Automation has totally eliminated just one job since 1950
Automation often replaces human labor, but very rarely in the last sixty years has it eliminated an entire occupation. Only one of the 270 detailed occupations listed in the 1950 US Census has since been eliminated by automation, according to a working paper by Harvard economist James Bessen. While the government has removed other occupations from the Census due to factors like lack of demand and technological obsolescence, only elevator operators owe their occupation’s demise mostly to automation, Bessen found. The pattern of the last 60 years is likely to continue. Though almost all of today’s jobs have some aspect that can be automated by current technology, very few jobs can be entirely automated, according to a recent McKinsey analysis. “This distinction is important because it implies very different economic outcomes,” Bessen wrote in a column last year. “If a job is completely automated, then automation necessarily reduces employment. But if a job is only partially automated, employment might actually increase.” This is what happened when weaving technology advanced during the Industrial Revolution, for instance. The price of cloth dropped, more people bought cloth, and factories hired more people to keep up with demand-even though each worker could, with the help of machines, be much more productive. For some products and services, falling prices won’t create more jobs, because falling prices won’t increase demand. Then there’s always the argument that modern technology is advancing so quickly that nothing about how the economy has adapted to new technologies in the past is relevant. In any case, in the story of automation and jobs, elevator operators really got shafted. Read next: The optimist’s guide to the robot apocalypse.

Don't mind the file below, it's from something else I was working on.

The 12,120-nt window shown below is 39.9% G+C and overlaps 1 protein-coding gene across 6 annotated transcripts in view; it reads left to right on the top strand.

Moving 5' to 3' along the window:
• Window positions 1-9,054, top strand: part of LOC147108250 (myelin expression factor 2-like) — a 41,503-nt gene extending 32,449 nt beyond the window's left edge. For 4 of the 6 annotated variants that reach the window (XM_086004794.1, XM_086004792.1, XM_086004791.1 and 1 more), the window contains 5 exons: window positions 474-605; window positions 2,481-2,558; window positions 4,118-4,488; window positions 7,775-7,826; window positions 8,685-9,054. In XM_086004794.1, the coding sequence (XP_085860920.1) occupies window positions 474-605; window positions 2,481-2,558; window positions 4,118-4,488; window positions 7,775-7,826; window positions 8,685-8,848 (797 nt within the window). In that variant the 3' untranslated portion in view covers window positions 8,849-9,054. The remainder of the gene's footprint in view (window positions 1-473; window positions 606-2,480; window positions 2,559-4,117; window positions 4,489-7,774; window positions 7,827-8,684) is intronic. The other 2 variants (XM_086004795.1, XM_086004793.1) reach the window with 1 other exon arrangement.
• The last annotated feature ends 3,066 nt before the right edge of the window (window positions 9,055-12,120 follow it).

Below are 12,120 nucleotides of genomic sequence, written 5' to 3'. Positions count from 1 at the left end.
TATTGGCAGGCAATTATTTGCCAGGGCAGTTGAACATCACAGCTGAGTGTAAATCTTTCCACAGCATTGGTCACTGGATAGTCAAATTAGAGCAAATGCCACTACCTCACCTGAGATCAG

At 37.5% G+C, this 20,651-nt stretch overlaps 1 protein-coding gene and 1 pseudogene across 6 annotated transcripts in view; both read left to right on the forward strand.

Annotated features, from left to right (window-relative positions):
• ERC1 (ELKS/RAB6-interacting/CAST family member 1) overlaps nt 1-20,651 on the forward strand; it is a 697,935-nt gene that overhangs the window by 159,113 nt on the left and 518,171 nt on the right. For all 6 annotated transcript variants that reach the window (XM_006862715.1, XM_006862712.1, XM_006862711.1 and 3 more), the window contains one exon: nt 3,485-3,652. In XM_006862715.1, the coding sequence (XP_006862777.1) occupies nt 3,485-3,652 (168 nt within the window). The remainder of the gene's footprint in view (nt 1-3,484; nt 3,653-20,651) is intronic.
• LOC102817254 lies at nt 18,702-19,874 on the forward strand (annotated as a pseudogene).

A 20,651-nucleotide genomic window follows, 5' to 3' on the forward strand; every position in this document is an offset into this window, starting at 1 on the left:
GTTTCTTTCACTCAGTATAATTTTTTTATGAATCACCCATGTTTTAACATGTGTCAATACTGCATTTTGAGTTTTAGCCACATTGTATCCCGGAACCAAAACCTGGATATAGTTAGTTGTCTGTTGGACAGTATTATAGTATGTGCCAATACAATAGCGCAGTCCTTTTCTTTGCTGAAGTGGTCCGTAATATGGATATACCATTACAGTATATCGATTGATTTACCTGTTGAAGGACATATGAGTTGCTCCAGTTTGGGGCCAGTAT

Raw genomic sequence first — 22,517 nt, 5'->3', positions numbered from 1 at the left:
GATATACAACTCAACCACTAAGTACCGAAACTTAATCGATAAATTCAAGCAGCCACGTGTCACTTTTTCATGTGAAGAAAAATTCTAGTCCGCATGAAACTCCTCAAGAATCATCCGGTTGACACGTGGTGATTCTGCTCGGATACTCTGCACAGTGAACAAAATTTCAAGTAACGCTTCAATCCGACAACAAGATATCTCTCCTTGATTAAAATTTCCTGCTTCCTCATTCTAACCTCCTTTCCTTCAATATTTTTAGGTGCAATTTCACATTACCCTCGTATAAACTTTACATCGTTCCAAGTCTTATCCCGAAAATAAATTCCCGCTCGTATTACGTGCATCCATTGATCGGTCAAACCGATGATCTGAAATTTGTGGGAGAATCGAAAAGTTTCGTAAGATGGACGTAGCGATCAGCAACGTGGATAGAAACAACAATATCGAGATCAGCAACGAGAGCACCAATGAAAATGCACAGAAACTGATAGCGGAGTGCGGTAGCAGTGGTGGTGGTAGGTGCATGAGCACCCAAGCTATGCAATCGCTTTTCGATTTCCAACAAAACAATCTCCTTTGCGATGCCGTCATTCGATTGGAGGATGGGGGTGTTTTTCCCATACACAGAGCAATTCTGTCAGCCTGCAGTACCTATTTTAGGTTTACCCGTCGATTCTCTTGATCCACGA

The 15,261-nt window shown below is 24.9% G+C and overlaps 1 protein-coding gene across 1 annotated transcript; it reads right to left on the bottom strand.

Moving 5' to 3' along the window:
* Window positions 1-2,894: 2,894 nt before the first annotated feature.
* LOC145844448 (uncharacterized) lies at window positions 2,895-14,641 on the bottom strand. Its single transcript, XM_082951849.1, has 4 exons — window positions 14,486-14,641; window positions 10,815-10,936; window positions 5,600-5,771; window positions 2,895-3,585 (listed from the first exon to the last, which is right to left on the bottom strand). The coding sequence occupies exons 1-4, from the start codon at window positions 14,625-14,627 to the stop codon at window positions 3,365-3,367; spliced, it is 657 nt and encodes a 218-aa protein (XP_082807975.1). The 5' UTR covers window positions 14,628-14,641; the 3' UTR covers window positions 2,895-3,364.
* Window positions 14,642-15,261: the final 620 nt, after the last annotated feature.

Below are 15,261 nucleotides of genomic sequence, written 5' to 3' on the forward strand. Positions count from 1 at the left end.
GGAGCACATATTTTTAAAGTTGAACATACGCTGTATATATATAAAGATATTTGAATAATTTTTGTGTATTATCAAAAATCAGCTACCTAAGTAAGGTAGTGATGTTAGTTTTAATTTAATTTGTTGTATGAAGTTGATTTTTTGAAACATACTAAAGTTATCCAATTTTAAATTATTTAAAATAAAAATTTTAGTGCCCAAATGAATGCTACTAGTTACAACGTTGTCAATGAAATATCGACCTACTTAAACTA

These Tech Jobs Will Probably Be Safe From Automation Well Into The 2040s
Which tech jobs are safe from automation until at least 2045? originally appeared on Quora – the place to gain and share knowledge, empowering people to learn from others and better understand the world. If they can give you a step-by-step explanation of their job, with no intangibles or other ambiguities that cannot be specified precisely, then it’s likely that someday in the not-so-distant future some entrepreneur will find a way to automate it. In general, jobs that rely on problem solving, creativity, research, design, and interpersonal skills are less likely to be automated than those with well-defined steps to perform each day. Now for the obligatory caveat for the singularity alarmists. Years ago I wasn’t even born, so it’s pretty much impossible to extrapolate out for longer than I’ve been alive. Maybe some technological breakthrough will occur that makes all jobs obsolete. Maybe machine learning will become so creative, so good at solving all our problems, that we won’t need skilled technical people anymore. The thing is, people tend to make the mistake of assuming that because machine learning today is getting better and better at solving certain types of problems humans are good at solving, that it’s only a matter of time until it becomes more “Intelligent” than humans generally. What machine learning is good at doing is finding patterns and correlations in data, and acting on those patterns to make predictions. There’s no critical thinking, no logic or reasoning. This question originally appeared on Quora – the place to gain and share knowledge, empowering people to learn from others and better understand the world. You can follow Quora on Twitter, Facebook, and Google+.
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The common sense way to buy industrial controls
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